Partitions A Thing Of The Past 3

Luke Bakken edited this page Dec 21, 2016 · 2 revisions

Here, I'll start with a standard Linux disk setup and will show the steps required to migrate to a partitionless one consisting of three disks - one for /boot, one for swap and one for /. Extending this example to add other drives for /var, /tmp and /home is left to the reader.

First, here's the partition scheme of my VM running Ubuntu 10.04, in 512-byte sectors. Primary partition #1 is for the / file system, and also has the MBR with grub installed:

root@ubuntu:~# parted -s /dev/sda 'u s p'
Model: VMware Virtual disk (scsi)
Disk /dev/sda: 33554432s
Sector size (logical/physical): 512B/512B
Partition Table: msdos

Number  Start      End        Size       Type     File system     Flags
1      2048s      29190143s  29188096s  primary  ext4            boot
2      29190144s  33552383s  4362240s   primary  linux-swap(v1)

Step 1: Add disk for boot data and move existing boot partition to new disk

Add 512MB SCSI disk 0:1 in VMWare vSphere client:

vSphere add disk

Use rescan-scsi-bus.sh to scan drives. rescan-scsi-bus.sh requires that the scsitools package be installed and can be downloaded from http://rescan-scsi-bus.sh (neat huh?)

root@ubuntu:~# ./rescan-scsi-bus.sh
Host adapter 0 (ata_piix) found.
Host adapter 1 (ata_piix) found.
Host adapter 2 (mptspi) found.
Scanning SCSI subsystem for new devices
Scanning host 0 for  SCSI target IDs  0 1 2 3 4 5 6 7, all LUNs
Scanning host 1 for  SCSI target IDs  0 1 2 3 4 5 6 7, all LUNs
Scanning for device 1 0 0 0 ...
OLD: Host: scsi1 Channel: 00 Id: 00 Lun: 00
      Vendor: NECVMWar Model: VMware IDE CDR10 Rev: 1.00
      Type:   CD-ROM                           ANSI SCSI revision: 05
Scanning host 2 for  SCSI target IDs  0 1 2 3 4 5 6 7, all LUNs
Scanning for device 2 0 0 0 ...
OLD: Host: scsi2 Channel: 00 Id: 00 Lun: 00
      Vendor: VMware   Model: Virtual disk     Rev: 1.0
      Type:   Direct-Access                    ANSI SCSI revision: 02
Scanning for device 2 0 1 0 ...
NEW: Host: scsi2 Channel: 00 Id: 01 Lun: 00
      Vendor: VMware   Model: Virtual disk     Rev: 1.0
      Type:   Direct-Access                    ANSI SCSI revision: 02
1 new device(s) found.
0 device(s) removed.

The new drive is now /dev/sdb. The following commands will set it up:

root@ubuntu:~# parted -s /dev/sdb 'mklabel msdos'                   # Creates MBR partition table
root@ubuntu:~# parted -s /dev/sdb 'u s mkpart primary 2048 1048575' # Creates single primary partition
root@ubuntu:~# parted -s /dev/sdb 'set 1 boot on'                   # Marks drive bootable

This command will turn off the boot flag on the first drive (/dev/sda):

root@ubuntu:~# parted -s /dev/sda 'set 1 boot off'

Create an ext2 file system on the new drive's first partition (/dev/sdb1):

root@ubuntu:~# mkfs -t ext2 -L boot /dev/sdb1
mke2fs 1.41.11 (14-Mar-2010)
Filesystem label=boot
OS type: Linux
...
...

Add to /etc/fstab:

root@ubuntu:~# cp /etc/fstab /etc/fstab.orig
root@ubuntu:~# blkid -o value -s UUID /dev/sdb1
bb659f0c-b85d-467f-a61f-f0d3657d446d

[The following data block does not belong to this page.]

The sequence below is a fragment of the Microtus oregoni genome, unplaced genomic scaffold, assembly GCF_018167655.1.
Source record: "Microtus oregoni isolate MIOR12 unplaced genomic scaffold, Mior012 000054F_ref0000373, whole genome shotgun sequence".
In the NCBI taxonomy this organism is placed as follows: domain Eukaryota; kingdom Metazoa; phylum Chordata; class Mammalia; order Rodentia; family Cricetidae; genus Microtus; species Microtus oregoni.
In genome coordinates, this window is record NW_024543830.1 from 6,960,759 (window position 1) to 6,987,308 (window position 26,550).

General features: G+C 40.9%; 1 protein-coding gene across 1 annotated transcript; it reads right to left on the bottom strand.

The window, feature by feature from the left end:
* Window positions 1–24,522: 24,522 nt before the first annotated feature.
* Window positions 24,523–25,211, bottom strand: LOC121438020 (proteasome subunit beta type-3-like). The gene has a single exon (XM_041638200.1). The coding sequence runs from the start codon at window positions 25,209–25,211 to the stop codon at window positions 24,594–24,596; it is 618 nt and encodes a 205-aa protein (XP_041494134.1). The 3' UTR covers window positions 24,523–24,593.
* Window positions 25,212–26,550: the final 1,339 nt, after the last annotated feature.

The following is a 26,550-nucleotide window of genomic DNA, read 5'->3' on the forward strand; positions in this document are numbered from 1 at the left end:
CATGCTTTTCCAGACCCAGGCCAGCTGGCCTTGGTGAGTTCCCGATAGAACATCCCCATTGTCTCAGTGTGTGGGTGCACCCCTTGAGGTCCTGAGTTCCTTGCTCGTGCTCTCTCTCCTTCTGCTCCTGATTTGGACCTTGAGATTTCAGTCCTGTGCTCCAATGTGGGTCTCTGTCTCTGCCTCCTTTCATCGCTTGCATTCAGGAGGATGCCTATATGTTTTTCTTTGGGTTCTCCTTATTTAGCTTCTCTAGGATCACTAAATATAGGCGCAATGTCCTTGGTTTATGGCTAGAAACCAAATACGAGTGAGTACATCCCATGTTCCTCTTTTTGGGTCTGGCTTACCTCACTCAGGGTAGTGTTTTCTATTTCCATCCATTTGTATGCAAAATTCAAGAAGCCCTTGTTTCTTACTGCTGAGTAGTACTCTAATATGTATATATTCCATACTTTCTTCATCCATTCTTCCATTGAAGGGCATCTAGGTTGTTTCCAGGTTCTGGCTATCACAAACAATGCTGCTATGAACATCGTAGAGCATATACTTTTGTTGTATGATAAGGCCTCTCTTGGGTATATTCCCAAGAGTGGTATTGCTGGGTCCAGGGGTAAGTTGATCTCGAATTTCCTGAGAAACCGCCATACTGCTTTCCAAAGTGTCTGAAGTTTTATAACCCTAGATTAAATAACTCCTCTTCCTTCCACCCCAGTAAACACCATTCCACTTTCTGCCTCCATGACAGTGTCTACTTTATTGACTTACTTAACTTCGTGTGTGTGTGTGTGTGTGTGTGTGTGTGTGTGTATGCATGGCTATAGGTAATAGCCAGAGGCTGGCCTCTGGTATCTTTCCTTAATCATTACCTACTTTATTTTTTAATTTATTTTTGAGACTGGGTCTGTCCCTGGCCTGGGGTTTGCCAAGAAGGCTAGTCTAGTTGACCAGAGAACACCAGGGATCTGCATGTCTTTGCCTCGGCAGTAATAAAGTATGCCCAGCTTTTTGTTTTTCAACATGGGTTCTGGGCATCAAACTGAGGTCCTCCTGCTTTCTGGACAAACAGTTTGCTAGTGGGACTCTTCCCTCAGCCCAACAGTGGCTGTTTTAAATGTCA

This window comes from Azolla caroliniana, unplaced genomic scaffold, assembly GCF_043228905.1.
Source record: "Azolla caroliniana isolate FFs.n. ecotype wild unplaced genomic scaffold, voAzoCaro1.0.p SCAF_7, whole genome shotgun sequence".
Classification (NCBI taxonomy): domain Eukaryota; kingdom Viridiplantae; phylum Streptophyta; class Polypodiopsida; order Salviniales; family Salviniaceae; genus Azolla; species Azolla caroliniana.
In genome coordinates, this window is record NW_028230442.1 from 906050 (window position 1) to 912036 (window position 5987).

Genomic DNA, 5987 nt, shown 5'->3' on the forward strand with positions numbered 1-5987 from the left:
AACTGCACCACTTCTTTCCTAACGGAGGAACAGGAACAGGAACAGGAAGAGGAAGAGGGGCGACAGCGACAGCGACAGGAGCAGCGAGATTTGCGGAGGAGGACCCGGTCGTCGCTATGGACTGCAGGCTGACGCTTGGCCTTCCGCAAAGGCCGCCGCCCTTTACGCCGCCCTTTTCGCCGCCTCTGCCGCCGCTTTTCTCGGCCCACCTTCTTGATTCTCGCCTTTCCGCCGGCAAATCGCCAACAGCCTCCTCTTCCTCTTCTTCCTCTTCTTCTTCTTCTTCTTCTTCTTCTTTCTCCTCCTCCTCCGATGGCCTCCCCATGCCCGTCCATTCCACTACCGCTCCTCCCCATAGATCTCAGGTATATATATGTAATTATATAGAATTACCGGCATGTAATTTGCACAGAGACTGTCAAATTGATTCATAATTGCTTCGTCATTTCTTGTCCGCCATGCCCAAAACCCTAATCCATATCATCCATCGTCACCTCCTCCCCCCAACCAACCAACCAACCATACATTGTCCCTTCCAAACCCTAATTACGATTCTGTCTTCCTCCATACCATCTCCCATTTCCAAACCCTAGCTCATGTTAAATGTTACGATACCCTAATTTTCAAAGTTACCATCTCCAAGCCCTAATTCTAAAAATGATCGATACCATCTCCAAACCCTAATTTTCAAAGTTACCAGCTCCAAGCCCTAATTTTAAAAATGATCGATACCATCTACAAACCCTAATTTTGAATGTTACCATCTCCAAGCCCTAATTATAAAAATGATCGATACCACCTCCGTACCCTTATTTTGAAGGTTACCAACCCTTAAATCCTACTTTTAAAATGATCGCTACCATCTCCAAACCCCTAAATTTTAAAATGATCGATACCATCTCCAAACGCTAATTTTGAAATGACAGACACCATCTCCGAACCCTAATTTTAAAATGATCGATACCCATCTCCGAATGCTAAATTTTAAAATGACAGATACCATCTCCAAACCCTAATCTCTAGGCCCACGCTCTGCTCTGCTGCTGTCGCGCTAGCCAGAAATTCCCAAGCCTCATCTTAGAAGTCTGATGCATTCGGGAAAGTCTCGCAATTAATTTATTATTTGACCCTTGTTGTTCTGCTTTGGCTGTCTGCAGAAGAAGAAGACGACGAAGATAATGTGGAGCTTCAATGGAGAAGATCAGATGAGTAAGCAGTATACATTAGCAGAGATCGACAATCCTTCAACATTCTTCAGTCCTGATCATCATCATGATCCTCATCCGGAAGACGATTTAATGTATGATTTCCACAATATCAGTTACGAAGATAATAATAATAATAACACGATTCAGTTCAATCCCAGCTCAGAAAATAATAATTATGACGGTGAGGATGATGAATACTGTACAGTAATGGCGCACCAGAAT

New fstab (added /boot line with the above UUID):

# <file system>                           <mount point>   <type> <options>                <dump>  <pass>
proc                                      /proc           proc   nodev,noexec,nosuid      0       0
UUID=bb659f0c-b85d-467f-a61f-f0d3657d446d /boot           ext2   errors=remount-ro,nodev  0       0
UUID=4a63db92-1b92-4b5c-bf29-31a2f8f7a875 /               ext4   errors=remount-ro        0       1
UUID=e3d681e6-54d5-4851-b551-e3631394e2f8 none            swap   sw                       0       0
/dev/fd0                                  /media/floppy0  auto   rw,user,noauto,exec,utf8 0       0

Mount and copy the existing /boot directory to the new drive:

root@ubuntu:~# mount /dev/sdb1 /mnt
root@ubuntu:~# tar -C /boot -cpf - . | tar -C /mnt -xpvf -

Unmount and remount as /boot:

root@ubuntu:~# umount /mnt; mount /dev/sdb1 /boot

Install and update grub. Note: it is very important to run update-grub as it will update /boot/grub/grub.cfg with correct device UUIDs

root@ubuntu:~# grub-install /dev/sdb
Installation finished. No error reported.
root@ubuntu:~# update-grub
Generating grub.cfg ...
Found linux image: /boot/vmlinuz-2.6.32-45-server
Found initrd image: /boot/initrd.img-2.6.32-45-server
Found linux image: /boot/vmlinuz-2.6.32-24-server
Found initrd image: /boot/initrd.img-2.6.32-24-server
Found memtest86+ image: /memtest86+.bin
done

Unmount and move existing /boot out of the way:

root@ubuntu:~# umount /boot
root@ubuntu:~# mv /boot /boot.orig
root@ubuntu:~# mkdir /boot

Shutdown VM. In vSphere client, swap disk settings so that new boot disk is SCSI 0:0 and prior disk is 0:1

vSphere swap disks

Start VM and confirm:

root@ubuntu:~# mount | fgrep sd
/dev/sdb1 on / type ext4 (rw,errors=remount-ro)
/dev/sda1 on /boot type ext2 (rw,nodev,errors=remount-ro)

root@ubuntu:~# parted -l
Model: VMware Virtual disk (scsi)
Disk /dev/sda: 537MB
Sector size (logical/physical): 512B/512B
Partition Table: msdos

Number  Start   End    Size   Type     File system  Flags
1      1049kB  537MB  536MB  primary  ext2         boot


Model: VMware Virtual disk (scsi)
Disk /dev/sdb: 17.2GB
Sector size (logical/physical): 512B/512B
Partition Table: msdos

Number  Start   End     Size    Type     File system     Flags
1      1049kB  14.9GB  14.9GB  primary  ext4
2      14.9GB  17.2GB  2233MB  primary  linux-swap(v1)

Step 2: Move swap partition to its own disk

Add 2GB SCSI disk 0:2 in vSphere client as above and use rescan-scsi-bus.sh to scan drives. The new drive is now /dev/sdc.

Set up the entire disk as swap space:

root@ubuntu:~# mkswap -f /dev/sdc
Setting up swapspace version 1, size = 2097148 KiB
no label, UUID=d761cf3e-35e6-450c-aa17-4f96b91b79b6

Add to /etc/fstab:

root@ubuntu:~# cp /etc/fstab /etc/fstab.orig1
root@ubuntu:~# vi /etc/fstab

New fstab (modified the UUID in the 'swap' line):

# <file system>                           <mount point>   <type> <options>                <dump>  <pass>
proc                                      /proc           proc   nodev,noexec,nosuid      0       0
UUID=bb659f0c-b85d-467f-a61f-f0d3657d446d /boot           ext2   errors=remount-ro,nodev  0       0
UUID=4a63db92-1b92-4b5c-bf29-31a2f8f7a875 /               ext4   errors=remount-ro        0       1